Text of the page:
<!ENTITY % name.content "(#PCDATA|first|last)*">
<!ELEMENT name %name.content;>

<!ELEMENT first (#PCDATA)>
<!ELEMENT last  (#PCDATA)>

<!ENTITY % quantity.type "#PCDATA">
<!ELEMENT quantity (%quantity.type;)>

The parts we'll want to redefine in RNG are stored in parameter entities. An XML parser finds no problem with the document above when parsed against this DTD.

After Trang converts this DTD to an RNG schema (I converted ex1.dtd above to an RNG Compact schema named ex1-dtd.rnc), the declaration and referencing of the parameter entities above look like this:

name.content = (text | first | last)*
name = element name { name.content }

quantity.type = text
quantity = element quantity { quantity.type }

To define the new constraints, we write a new schema that includes the generated one and redefines the named patterns to add the desired constraints:

grammar {
   include "ex1-dtd.rnc" {
     quantity.type = xsd:integer
     name.content = (first,last) | text 

Validation against the DTD can continue as before. To check whether a document's quantity elements are all integers and whether all the name elements conform to one of the content models shown, use an RNG validator such as Jing or Sun's msv to validate the document against this add-on schema. The example document above validates with no errors against the DTD shown, but Jing gives the following two errors, with line and character numbers, about the Jack Smith Jr. line and the quantity value of "three":

C:\dat\xml\rng\ex1.xml:17:53: error: text not allowed here
C:\dat\xml\rng\ex1.xml:18:31: error: bad character content for element

Sun's msv validator also found both problems. (Because it doesn't support RNG Compact syntax, I converted the add-on schema above to a regular RNG schema and validated against that with msv.)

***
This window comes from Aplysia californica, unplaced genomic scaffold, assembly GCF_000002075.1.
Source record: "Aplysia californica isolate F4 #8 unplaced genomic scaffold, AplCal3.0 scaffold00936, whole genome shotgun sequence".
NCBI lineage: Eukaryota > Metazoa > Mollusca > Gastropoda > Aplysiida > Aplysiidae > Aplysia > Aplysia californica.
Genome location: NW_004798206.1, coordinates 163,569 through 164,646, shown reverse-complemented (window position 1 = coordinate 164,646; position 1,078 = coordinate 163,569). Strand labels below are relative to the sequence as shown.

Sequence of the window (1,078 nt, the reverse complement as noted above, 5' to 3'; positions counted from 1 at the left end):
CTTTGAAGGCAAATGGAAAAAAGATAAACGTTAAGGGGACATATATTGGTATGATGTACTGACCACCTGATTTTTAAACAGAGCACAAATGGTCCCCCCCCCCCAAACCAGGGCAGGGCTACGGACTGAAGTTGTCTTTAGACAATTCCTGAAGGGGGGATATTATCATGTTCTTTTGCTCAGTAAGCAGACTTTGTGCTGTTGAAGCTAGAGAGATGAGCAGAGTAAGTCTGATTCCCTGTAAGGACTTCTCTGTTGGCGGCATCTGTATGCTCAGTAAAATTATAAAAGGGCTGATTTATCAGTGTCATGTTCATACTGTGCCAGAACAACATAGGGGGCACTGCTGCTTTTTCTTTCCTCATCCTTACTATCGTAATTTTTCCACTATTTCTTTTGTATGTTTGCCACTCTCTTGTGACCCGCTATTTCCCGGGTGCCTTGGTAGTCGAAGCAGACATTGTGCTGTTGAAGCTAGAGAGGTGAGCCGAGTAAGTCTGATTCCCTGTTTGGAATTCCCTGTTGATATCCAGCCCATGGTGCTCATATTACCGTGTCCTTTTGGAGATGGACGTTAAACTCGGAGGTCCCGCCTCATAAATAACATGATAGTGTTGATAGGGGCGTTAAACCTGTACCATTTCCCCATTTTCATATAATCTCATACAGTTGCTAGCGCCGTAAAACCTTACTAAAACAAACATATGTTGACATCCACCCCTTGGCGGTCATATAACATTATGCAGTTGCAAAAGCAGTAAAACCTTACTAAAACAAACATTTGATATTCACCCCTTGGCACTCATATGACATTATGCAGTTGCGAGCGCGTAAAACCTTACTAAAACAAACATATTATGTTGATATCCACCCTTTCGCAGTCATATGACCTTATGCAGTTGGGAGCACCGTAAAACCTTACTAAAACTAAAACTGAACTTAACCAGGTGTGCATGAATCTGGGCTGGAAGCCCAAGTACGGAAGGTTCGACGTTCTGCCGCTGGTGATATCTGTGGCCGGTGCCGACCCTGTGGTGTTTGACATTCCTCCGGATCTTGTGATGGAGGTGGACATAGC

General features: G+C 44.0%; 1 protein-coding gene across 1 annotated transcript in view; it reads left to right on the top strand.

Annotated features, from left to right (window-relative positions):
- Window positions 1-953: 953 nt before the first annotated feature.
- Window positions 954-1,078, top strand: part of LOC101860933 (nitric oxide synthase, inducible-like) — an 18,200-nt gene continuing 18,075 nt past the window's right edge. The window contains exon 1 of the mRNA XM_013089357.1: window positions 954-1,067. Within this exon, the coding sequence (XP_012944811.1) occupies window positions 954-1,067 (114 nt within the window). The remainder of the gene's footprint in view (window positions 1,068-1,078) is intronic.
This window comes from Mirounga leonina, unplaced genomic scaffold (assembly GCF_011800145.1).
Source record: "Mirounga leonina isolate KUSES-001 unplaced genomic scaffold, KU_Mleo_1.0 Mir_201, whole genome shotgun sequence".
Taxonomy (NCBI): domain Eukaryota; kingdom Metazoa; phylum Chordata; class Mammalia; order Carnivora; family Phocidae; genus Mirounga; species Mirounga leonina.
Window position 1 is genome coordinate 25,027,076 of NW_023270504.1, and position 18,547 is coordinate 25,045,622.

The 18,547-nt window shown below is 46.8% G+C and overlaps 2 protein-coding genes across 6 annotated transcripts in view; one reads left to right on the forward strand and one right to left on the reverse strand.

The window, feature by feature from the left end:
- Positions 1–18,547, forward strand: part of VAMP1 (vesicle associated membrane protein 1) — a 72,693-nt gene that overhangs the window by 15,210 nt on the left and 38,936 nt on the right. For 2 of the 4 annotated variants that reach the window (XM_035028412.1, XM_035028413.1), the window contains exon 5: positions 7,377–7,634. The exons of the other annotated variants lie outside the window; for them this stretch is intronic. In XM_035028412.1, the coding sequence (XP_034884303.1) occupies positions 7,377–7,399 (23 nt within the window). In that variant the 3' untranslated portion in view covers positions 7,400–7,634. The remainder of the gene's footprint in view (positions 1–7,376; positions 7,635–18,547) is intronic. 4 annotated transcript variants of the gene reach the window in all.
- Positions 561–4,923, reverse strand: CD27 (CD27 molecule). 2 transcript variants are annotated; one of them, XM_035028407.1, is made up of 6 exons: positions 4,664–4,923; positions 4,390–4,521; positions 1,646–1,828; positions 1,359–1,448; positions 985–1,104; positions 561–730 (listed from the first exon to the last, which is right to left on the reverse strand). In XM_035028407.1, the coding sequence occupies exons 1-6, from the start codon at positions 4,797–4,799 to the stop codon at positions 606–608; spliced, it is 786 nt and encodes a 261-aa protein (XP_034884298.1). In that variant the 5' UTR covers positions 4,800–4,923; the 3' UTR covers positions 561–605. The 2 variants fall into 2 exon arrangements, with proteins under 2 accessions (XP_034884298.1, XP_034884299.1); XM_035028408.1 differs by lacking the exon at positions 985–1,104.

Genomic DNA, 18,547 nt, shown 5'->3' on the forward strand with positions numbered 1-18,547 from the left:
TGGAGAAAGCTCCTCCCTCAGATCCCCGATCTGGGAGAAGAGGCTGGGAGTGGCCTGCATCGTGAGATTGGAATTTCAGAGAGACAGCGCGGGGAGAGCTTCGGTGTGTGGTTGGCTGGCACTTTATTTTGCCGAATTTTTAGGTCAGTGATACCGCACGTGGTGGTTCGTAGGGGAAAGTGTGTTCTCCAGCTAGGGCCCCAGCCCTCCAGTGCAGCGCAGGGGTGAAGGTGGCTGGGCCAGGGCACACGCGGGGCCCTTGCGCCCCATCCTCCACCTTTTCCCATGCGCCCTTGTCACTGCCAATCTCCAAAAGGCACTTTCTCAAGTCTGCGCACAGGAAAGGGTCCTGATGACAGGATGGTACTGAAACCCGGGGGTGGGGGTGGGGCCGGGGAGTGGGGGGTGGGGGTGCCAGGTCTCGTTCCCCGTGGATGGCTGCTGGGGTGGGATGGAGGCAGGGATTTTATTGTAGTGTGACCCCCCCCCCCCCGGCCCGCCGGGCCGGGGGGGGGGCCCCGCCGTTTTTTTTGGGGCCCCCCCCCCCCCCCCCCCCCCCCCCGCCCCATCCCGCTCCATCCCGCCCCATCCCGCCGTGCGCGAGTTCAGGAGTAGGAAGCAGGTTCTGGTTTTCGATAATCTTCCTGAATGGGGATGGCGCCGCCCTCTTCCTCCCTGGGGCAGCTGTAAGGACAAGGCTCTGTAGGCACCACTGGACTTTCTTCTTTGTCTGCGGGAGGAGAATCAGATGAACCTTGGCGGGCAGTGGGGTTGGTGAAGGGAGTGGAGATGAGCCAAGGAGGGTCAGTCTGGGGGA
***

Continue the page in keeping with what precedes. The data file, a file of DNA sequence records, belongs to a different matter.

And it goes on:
Requiring a Child Based on Attribute Value

Another useful constraint is the requirement of a particular child element in a content model only if an attribute of the containing element has a certain value. For example, I want each b element in the following example to include an ISBN child element if its medium attribute has the value "book" and a URL child element if medium is "web":

  <b medium="book"><ISBN>12341234</ISBN></b>
  <b medium="web"><URL></URL></b>
  <b medium="CD"/>
  <!-- The rest (lines 7 - 9) are bad and should be caught. -->
  <b medium="CD"><ISBN>43214321</ISBN></b>
  <b medium="web"><ISBN>43214321</ISBN></b>
  <b medium="web"/>

The following DTD for this document constrains it as much as it can. Note how both the content model references to the ISBN and URL child elements and the medium attribute declaration are stored in parameter entities so that they can be redefined in the add-on schema.

<!-- ex2.dtd -->
<!ENTITY % ISBN.ref   "ISBN?">
<!ENTITY % URL.ref    "URL?">
<!ENTITY % medium.att "medium (web|CD|book) #IMPLIED">

<!ELEMENT a (b+)>

<!ELEMENT b (%ISBN.ref;,%URL.ref;)>
<!ATTLIST b id     ID    #IMPLIED